Federal Reserve advisory group warns foreclosures to get worse

Federal Reserve advisory group warns foreclosures to get worse

By Benton Ives-Halperin
Last Update: 5:47 PM ET Mar 8, 2007

WASHINGTON (MarketWatch) – Members of a Federal Reserve advisory panel on Thursday warned of a rising tide of U.S. mortgage foreclosures in the coming year, as subprime borrowers in particular are expected to feel the sting.

With Fed Chairman Ben Bernanke and three other Fed governors looking on, members of the Fed’s Consumer Advisory Council said the number of foreclosures in 2007 is expected to exceed the roughly 1.2 million from 2006.

“Foreclosures are at a historic high, and they’re going to get higher,” said Alan White, a supervisory attorney with Community Legal Services, adding that subprime loans represented about 50% of last year’s foreclosures.

“It’s getting to a point where it’s no longer an anecdotal problem, but it relates to the nature of the product,” White said, referring to the proliferation of subprime mortgage products.

While several council members painted an ominous picture of the future, they offered praise for recent guidance from federal banking regulators that could result in fewer borrowers qualifying for subprime loans.

The proposed guidance - issued last Thursday - would instruct lenders to be more conservative when underwriting certain adjustable-rate mortgages. At the time, regulators predicted their proposed guidelines would likely “result in fewer borrowers qualifying for the type of subprime loans” that they are targeting.

Mark Metz, a member of the council and senior vice president at Wachovia Corp. said “it’s very hard to argue with a lot of the guidance,” although he did offer a few caveats.

For example, Metz said he had concerns about elements of the guidance that stressed banks should avoid steering customers toward products that don’t have sound underwriting consumer protections.

“When you apply that to the prime market…you’re kind of controlling what products the banks can offer and then you’re getting into this suitability discussion,” Metz said.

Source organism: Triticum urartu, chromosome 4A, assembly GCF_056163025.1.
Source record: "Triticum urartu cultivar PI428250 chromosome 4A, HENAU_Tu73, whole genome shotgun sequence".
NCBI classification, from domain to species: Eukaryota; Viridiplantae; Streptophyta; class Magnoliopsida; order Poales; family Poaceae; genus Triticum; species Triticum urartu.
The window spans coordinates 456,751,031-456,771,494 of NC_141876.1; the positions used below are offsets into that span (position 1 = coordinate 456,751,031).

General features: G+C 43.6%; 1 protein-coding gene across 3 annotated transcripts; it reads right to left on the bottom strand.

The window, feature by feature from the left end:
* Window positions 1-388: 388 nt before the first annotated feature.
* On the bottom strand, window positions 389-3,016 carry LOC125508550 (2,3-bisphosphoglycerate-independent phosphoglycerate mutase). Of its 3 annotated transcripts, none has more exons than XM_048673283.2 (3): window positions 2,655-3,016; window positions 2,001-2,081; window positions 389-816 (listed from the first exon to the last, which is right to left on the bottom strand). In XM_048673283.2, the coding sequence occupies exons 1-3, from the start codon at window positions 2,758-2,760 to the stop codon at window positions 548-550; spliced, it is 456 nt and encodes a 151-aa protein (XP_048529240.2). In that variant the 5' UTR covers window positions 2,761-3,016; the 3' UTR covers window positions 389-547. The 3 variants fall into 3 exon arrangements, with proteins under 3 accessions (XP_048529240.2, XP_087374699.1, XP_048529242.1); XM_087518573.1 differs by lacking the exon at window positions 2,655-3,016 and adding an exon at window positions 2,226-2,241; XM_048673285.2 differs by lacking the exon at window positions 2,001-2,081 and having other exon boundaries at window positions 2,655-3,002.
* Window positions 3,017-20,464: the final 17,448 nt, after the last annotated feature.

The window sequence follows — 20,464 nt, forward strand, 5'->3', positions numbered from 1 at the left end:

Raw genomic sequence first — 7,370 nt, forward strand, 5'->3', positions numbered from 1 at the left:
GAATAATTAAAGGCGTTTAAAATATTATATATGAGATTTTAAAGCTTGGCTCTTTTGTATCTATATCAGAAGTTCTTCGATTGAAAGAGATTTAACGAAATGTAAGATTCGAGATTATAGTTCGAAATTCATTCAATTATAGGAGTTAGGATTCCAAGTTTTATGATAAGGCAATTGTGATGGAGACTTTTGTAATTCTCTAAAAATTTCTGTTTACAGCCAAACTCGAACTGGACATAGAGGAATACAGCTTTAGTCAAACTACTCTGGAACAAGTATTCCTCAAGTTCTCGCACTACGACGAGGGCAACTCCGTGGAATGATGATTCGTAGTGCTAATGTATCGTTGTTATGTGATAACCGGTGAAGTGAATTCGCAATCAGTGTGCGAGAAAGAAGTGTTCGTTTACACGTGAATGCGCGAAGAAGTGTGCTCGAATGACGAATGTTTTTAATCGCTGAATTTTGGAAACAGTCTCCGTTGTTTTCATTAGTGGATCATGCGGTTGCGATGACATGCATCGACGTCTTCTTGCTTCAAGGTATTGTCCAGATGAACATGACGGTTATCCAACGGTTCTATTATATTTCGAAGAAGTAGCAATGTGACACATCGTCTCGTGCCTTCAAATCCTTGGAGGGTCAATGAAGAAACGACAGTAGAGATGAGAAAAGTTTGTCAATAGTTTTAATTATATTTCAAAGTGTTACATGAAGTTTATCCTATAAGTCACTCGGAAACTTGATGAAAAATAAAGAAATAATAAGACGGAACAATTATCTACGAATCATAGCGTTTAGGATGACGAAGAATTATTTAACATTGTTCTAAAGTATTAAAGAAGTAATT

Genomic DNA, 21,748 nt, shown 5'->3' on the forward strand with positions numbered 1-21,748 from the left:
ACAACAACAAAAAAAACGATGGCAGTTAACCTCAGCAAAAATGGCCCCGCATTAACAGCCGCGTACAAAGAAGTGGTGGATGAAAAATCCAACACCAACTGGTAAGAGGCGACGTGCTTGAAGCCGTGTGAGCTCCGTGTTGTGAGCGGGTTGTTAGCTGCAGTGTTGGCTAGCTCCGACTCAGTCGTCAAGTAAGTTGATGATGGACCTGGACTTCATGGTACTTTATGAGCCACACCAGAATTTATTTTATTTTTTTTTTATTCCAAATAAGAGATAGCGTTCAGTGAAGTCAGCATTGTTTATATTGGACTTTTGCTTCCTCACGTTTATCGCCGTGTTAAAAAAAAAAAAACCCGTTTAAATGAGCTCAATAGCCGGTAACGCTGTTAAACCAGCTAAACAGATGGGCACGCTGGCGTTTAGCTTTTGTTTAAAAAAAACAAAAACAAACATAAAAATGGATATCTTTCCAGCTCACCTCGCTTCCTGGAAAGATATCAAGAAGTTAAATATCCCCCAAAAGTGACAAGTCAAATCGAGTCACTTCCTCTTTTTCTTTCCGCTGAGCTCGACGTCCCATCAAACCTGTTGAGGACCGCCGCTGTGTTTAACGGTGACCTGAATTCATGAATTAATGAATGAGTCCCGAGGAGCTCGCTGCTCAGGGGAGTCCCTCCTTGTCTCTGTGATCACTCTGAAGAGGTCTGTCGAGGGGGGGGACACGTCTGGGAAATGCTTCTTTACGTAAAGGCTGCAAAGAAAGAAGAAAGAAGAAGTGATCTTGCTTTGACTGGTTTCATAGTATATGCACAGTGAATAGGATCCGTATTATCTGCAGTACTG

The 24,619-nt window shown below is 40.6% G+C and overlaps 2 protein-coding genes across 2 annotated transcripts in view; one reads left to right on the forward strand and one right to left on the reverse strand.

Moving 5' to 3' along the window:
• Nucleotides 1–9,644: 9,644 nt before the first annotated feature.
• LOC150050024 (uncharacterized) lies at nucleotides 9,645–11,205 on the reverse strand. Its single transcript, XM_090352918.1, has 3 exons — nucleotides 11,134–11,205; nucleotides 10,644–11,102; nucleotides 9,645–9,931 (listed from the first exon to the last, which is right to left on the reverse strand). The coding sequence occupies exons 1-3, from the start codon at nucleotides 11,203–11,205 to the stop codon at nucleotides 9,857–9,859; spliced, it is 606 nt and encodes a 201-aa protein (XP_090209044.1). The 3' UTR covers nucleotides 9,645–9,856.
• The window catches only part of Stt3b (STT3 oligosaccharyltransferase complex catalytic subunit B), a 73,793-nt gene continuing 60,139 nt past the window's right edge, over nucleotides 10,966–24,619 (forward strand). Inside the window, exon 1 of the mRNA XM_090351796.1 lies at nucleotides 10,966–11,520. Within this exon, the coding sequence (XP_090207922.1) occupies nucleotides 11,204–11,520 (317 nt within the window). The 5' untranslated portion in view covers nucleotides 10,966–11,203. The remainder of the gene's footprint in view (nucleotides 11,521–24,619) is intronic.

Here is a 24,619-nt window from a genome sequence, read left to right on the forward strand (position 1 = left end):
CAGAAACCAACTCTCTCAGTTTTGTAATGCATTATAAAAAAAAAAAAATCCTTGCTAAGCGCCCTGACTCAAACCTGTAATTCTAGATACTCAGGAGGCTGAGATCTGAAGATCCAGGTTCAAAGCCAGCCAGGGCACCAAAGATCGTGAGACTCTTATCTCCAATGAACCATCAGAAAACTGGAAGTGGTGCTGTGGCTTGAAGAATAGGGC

Later in the discussions, Fed Governor Susan Bies offered a point of clarification on the scope of last week’s mortgage guidance, saying the regulators tried to “emphasize principles that would broadly apply to the mortgage market.” “We chose to highlight the subprime (market) because we felt that immediate attention needed to be on subprime,” Bies added.

Still, Bies was quick to add that members should speak up if they think the guidance shouldn’t be broadly applied “because we think the principles should be the foundation of any kind of loan.”

The Fed advisory council comprises representatives from community groups, law firms, lenders and other financial-services companies.

I’m not a financial whiz but I find it amazing that so many borrowers chose an adjustable rate loan over a very low fix rate. What was it a couple years ago 5-6%? I don’t get it.

Now a new threat may be looming in our future. Inflation and rising interest rates are way overdue.

The thing is that they didn’t choose to get into these loans, it was the only loan available to them as they wouldn’t have been able to meet the monthly mortgage payment of a conventional loan.

In other words in the real world these people would have never become homeowners without the lowered payments offered though the sub-prime market.